Experiencing a rock concert can be transformative: part entertainment, part sporting event, part fashion show, and part religion. Tia Nina knows this well. They are three rockers — J. Van Stone, Sammy Rain, and Sticks – who turned the Baldacchino Tent into a stadium for a concert for an hour on Saturday. It was hot . It was loud. It will not be forgotten any time soon.
The show opened with a video of the performers jamming in random places like a horse stable and a bubble-filled bathtub. Displacing audience expectations seemed to be a through-line of their show, but are they simulating a rock show or really living the career of a rocker?
The fascinating thing about this trio is that each artist answers this question differently: J. Van Stone, with her forehead wrapped in a bandana and long, flowing hair, appears to be a caricature of a rocker, maybe Axl Rose. Sticks looks like she is living the career: badass, beautiful, and doesn’t give a damn. Sammy Rain is the one who vacillates: sometimes in the experience and sometimes shaping how she is seen. These differences are not negatives but rather make the performance even more unpredictable and worth seeing.
Another expectation that dissipates quickly is these rockers don’t sing or make the music we hear: they perform it. Channeling the full-bodied, over-the-top shenanigans of major stars, they strut and thrust their pelvises, pump their fists in the air, and do certain things with an inflatable toy.
But the show is not all gimmicks or jokes. It sheds light on the hyper-sexualized aspects of music and performance: the techniques that artists use to flirt with and seduce their audiences, the instruments that musicians rub and caress, and the sensory abundance of a concert that involves watching major stars while hearing and feeling their music.
Kudos to the artists who wrote, performed, and recorded the soundscape — Eric Shimelonis, Nicolas Legat, Michael Moon, John Lanou, Eduardo Santana III, and Troy Herion – and the show’s sound technician Andy Mandela. Deb Sivigny, Tia Nina’s wardrobe designer, also deserves accolades.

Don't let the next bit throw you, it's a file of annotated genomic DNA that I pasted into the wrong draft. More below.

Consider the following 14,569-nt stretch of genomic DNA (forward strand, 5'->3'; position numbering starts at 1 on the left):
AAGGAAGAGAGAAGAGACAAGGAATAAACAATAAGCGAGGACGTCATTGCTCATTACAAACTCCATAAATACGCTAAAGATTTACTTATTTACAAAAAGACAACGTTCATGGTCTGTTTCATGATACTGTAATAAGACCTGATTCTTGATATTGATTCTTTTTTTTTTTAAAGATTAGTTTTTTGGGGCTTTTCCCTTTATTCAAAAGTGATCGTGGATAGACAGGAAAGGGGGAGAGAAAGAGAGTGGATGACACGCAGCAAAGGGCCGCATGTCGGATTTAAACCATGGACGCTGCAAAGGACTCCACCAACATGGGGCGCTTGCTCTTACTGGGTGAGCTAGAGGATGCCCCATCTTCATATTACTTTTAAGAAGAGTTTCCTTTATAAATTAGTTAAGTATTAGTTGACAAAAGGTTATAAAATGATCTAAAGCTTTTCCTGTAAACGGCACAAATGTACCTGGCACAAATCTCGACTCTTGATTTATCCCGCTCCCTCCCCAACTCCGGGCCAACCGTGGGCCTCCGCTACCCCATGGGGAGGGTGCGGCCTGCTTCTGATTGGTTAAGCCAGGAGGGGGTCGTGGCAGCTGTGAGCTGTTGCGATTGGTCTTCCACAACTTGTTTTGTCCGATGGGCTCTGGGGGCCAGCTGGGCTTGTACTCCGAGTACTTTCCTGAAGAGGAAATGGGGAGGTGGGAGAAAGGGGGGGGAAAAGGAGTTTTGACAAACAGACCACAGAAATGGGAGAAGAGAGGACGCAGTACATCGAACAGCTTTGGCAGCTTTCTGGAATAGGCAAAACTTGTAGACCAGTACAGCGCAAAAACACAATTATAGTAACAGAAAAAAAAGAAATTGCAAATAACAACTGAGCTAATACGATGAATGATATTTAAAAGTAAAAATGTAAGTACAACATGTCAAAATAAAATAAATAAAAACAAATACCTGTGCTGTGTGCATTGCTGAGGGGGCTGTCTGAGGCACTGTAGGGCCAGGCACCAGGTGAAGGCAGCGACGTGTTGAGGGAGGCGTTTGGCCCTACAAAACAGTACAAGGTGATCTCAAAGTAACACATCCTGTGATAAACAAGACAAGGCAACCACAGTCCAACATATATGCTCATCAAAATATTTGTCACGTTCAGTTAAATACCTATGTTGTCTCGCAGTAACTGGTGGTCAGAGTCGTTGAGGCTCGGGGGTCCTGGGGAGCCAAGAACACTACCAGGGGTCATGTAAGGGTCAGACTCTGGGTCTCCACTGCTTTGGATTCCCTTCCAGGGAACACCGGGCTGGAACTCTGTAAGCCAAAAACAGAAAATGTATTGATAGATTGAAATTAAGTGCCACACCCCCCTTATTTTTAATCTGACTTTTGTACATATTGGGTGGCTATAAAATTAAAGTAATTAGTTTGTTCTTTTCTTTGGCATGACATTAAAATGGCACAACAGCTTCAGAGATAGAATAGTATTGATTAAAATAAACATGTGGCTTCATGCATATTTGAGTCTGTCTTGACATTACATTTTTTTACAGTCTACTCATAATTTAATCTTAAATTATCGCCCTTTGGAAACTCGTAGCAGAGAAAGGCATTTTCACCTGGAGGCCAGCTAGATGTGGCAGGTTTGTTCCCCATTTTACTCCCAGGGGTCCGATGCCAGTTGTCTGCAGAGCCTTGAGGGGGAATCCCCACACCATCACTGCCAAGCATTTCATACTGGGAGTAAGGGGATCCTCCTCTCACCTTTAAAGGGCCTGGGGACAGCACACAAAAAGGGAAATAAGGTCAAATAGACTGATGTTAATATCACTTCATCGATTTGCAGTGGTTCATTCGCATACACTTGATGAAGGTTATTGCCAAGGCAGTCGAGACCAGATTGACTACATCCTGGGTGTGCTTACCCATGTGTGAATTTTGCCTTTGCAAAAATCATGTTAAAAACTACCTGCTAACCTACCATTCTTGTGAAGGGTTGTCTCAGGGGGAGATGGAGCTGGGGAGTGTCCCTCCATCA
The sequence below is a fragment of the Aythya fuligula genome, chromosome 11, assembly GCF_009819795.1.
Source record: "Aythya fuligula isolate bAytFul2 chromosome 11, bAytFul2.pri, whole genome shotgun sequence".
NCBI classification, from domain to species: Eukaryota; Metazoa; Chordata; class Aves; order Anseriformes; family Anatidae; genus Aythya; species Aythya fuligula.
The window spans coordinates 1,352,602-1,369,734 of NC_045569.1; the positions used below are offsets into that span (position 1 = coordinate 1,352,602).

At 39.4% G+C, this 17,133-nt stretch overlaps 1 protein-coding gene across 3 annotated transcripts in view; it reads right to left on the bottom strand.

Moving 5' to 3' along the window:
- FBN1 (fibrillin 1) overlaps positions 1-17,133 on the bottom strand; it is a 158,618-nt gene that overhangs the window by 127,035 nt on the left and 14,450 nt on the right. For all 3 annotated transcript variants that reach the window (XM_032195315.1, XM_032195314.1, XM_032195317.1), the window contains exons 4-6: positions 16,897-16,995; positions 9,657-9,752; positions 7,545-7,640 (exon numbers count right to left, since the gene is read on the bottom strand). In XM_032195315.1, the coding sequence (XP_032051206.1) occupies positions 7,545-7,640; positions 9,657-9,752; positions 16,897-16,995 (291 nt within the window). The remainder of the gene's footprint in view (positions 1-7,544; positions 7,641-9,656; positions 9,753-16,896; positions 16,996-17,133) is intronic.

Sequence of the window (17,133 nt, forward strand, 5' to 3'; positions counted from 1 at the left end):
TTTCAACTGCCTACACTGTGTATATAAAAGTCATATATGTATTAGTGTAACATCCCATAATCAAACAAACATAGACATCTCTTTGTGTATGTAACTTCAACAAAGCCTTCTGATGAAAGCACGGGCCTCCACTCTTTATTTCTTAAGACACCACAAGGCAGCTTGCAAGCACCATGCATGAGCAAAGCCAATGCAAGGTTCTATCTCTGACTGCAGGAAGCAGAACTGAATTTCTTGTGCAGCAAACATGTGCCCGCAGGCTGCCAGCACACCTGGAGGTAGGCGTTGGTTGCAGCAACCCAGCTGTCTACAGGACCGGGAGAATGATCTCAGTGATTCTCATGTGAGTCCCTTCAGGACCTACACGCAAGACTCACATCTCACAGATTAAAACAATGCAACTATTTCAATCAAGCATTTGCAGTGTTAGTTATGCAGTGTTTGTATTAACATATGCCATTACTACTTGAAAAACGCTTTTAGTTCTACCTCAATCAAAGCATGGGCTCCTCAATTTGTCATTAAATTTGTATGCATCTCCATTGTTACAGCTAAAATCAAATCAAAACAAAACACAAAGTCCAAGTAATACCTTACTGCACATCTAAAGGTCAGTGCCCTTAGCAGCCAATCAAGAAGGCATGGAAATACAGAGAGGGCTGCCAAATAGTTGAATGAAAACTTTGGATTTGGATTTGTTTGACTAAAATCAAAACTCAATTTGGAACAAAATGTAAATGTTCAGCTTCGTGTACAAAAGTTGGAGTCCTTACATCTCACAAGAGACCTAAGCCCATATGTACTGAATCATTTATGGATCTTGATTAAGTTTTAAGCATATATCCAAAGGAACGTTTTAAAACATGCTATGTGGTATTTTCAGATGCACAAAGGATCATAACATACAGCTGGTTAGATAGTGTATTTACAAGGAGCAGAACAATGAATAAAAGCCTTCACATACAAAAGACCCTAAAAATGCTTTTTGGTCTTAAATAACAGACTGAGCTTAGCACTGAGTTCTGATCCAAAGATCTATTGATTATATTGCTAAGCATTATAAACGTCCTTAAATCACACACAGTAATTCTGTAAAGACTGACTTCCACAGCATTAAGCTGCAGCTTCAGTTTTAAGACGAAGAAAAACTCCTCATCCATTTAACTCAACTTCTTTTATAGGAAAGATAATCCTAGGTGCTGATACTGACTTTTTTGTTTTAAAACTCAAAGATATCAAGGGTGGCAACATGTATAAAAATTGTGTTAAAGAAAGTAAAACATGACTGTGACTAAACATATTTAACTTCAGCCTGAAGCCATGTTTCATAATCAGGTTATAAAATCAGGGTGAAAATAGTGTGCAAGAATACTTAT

Pitchin’ the Tent: Tia Nina Live at Baldacchino
at Fort Fringe – Baldacchino Gypsy Tent
607 New York Ave NW
Washington, DC, 20001
Details and tickets
This is a show that is not only acoustic and visual but also kinetic and kinesthetic: Tia Nina’s choreography seeps into the body. It is felt as much as seen, like the experience of bonding with concert-goers while grooving to a major hit.
Each of the rockers is a terrific dancer and contributed to the show’s choreography: Leah Curran Moon (who performs as J. Van Stone), Ilana Silverstein (who performs as Sammy Rain and is also a graduate student in the MFA program at GWU where I teach although this was my first time seeing her in this group) and Lisi Stoessel (who performs as Sticks). Their movement vocabulary shifts from headbanging sections of repetitive, almost ritual-like phrases to structured steps and patterns.
A part that I found especially hilarious was a mashup of Led Zeppelin music (arranged by Legat) and choreography from Pina Bausch’s Rite of Spring.
Tia Nina, like Bausch and Stravinsky before them, taps into our most visceral and primal inclinations. Their show is not for the faint of heart or people who need their art neatly packaged and predictable. It’s like a rollercoaster ride that gets better the more you let go of fear or expectations and feel the experience.
Like any great performance it can shift your views and values or expand your awareness of how we interact with this world and the people around us. The photo that adorns the cover of their program features a topless person with a torso shape that suggests a female, but hair that looks like a man’s as it descends from the belly button into the pants. It’s an image, like Pitchin’ the Tent, that makes me look twice and smile. Gender bending is nothing new: performers, cultures, and performance artists have explored it for centuries. I loved the parts when Tia Nina dug deeper than simply imitating stereotypical male behavior (grabbing their crotches, scratching their noses) and turned the stage into a place where they could be or do whatever they wanted and take the audience on their journey with them.
This show is not only an entertaining event that includes riffs on great music and famous personalities but also, at times, is brilliantly transgressive. In other words, the best parts of Pitchin’ the Tent are both fantastically fun and delightfully subversive.